June 2017
Volume 58, Issue 8
Open Access
ARVO Annual Meeting Abstract  |   June 2017
Optimization of mouse photoreceptor isolation and micro-fluidic single cell capture for downstream molecular analysis
Author Affiliations & Notes
  • Jonathan Fuerst
    Neuroscience Center of Excellence, Louisiana State University Health New Orleans, New Orleans, Louisiana, United States
  • Marie-Audrey Ines Kautzmann
    Neuroscience Center of Excellence, Louisiana State University Health New Orleans, New Orleans, Louisiana, United States
  • William C Gordon
    Neuroscience Center of Excellence, Louisiana State University Health New Orleans, New Orleans, Louisiana, United States
  • Nicolas Guillermo Bazan
    Neuroscience Center of Excellence, Louisiana State University Health New Orleans, New Orleans, Louisiana, United States
  • Footnotes
    Commercial Relationships   Jonathan Fuerst, None; Marie-Audrey Kautzmann, None; William Gordon, None; Nicolas Bazan, None
  • Footnotes
    Support  Supported by NEI grant EY005121, NIGMS grant GM103340 the Eye, Ear, Nose and Throat Foundation (NGB) and Research to Prevent Blindness.
Investigative Ophthalmology & Visual Science June 2017, Vol.58, 3569. doi:
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      Jonathan Fuerst, Marie-Audrey Ines Kautzmann, William C Gordon, Nicolas Guillermo Bazan; Optimization of mouse photoreceptor isolation and micro-fluidic single cell capture for downstream molecular analysis. Invest. Ophthalmol. Vis. Sci. 2017;58(8):3569.

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      © ARVO (1962-2015); The Authors (2016-present)

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Abstract

Purpose : Progress in genomics allows us to investigate molecular activity at the single cell level. Development of mouse models for retinal degeneration offers a valuable tool to investigate molecular mechanisms underlying specific gene disruptions causing photoreceptor death. As a whole transcriptome or candidate gene approach, automation of cell sorting for downstream application is key in the fast and systematic processing of individual cells. The purpose of this study is to optimize methods for micro-fluidic single photoreceptor capture for gene analysis.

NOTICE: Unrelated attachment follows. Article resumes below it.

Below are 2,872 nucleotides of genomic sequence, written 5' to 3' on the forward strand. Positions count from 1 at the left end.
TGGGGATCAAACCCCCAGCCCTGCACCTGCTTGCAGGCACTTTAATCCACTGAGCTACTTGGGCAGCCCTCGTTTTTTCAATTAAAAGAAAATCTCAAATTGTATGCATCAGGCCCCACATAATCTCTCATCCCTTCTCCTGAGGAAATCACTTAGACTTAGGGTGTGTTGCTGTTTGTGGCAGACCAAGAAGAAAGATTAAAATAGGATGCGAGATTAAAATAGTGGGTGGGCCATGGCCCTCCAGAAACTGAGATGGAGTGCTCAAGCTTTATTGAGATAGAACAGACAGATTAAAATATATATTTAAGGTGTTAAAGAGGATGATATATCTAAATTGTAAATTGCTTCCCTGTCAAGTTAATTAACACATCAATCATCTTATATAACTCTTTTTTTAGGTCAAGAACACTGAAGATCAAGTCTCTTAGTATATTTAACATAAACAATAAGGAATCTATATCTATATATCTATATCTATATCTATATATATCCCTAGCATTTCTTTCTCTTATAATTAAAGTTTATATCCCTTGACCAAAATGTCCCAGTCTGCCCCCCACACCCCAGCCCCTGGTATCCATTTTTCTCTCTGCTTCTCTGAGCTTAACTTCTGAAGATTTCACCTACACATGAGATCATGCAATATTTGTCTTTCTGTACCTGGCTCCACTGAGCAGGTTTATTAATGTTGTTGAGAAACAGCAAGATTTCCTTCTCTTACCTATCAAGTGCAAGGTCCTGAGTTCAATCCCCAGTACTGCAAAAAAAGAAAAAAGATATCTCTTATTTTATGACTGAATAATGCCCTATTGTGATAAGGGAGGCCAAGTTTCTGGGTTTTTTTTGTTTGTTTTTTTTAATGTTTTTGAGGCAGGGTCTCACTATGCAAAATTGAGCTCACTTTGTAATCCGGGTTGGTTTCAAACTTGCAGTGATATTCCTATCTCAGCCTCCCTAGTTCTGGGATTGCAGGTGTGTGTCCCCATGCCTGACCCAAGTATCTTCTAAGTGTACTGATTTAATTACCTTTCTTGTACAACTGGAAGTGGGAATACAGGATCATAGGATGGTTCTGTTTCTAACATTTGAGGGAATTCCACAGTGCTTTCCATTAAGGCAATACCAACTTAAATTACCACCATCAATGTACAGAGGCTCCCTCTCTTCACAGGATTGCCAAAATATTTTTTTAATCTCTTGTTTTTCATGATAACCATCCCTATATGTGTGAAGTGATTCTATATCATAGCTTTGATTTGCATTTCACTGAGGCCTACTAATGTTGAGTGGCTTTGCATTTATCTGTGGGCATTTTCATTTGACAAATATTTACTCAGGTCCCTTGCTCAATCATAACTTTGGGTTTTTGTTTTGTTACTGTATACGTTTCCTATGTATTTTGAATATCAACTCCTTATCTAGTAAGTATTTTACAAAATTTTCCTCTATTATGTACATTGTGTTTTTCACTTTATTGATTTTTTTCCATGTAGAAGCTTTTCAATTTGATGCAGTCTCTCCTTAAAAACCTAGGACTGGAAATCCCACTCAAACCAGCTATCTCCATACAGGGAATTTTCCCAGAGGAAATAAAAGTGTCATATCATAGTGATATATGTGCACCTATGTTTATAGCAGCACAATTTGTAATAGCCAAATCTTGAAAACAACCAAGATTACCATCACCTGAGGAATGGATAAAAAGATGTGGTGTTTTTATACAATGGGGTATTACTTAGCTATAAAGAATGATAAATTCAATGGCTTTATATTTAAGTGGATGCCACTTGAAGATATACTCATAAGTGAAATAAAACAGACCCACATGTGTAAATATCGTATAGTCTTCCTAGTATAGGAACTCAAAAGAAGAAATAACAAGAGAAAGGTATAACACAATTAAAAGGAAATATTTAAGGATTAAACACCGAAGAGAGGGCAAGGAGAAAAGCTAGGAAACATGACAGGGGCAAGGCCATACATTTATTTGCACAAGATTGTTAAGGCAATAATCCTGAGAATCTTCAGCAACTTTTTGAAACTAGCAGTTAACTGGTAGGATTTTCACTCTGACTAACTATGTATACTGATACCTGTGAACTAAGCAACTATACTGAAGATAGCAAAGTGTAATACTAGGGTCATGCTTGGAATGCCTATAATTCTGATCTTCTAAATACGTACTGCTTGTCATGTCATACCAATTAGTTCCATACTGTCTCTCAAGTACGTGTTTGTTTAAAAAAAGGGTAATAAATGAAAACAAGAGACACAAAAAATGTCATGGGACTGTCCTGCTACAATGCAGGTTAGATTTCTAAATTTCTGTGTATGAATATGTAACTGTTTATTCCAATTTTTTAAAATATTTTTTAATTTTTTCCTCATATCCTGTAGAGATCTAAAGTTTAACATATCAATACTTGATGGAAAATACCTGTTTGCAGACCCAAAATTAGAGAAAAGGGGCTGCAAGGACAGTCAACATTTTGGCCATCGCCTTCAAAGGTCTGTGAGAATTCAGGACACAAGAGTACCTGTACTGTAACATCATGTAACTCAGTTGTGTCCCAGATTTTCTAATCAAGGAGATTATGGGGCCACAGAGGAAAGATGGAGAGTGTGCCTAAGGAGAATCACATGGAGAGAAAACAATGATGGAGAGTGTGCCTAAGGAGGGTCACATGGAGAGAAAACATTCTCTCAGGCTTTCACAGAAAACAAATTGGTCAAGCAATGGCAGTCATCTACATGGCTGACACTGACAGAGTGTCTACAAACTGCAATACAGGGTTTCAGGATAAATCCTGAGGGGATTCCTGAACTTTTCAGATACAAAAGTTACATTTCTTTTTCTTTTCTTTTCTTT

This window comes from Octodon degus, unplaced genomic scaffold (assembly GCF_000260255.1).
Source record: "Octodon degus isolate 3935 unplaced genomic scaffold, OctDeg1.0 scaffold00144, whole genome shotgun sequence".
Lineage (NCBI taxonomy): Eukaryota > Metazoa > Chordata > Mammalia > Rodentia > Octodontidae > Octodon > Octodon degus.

Methods : Photoreceptor cells were dissociated following previous protocols with minor changes (Wahlin et al, Mol Vis, 2004). 5 U/ml papain containing L-cysteine (2.7 mM) and EDTA (2 mM) was pre-activated for 5 min at 37°C. Retinas from wild-type mouse were collected, cut into 8-10 pieces and transferred in pre-activated papain for 5 min at room temperature. Retina pieces were rinsed without disturbing the pellet then resuspended in 700 µL DMEM containing 10% fetal bovine serum. Tissue was dissociated by trituration and cell suspension allowed to settle for 5 min. Presence of photoreceptor cells from an aliquot of the supernatant was evaluated with bright field microscopy. Once PRC was established, supernatant was transferred to a fresh tube and allowed to settle for 5 min. The cell suspension was loaded into a micro-fluidic chamber and Hoechst, Calcein and Ethidium Homodimer were used to evaluate live/dead status of captured material.

Results : Cell load on the micro-fluidic chamber showed capture of biological material ranging from single to multiple (corresponding to whole cell) segment composed of 1) outer and inner segment, 2) outer segment only, or 3) cell body with inner segment without outer segment. In some cases, multiple cells corresponding to cell aggregates were also captured in individual capture sites. Chemistry for transcript analysis was run and cDNA concentration for each capture site evaluated. We determined that cDNA collected from each individual capture site is in low abundance due to material size, thus requiring low dilution when harvesting cDNA.

Conclusions : This study establishes a method to isolate and capture individual photoreceptor cells in an automated manner that will allow investigation and analysis of gene expression with downstream applications such as RNA sequencing or targeted gene expression.

This is an abstract that was submitted for the 2017 ARVO Annual Meeting, held in Baltimore, MD, May 7-11, 2017.

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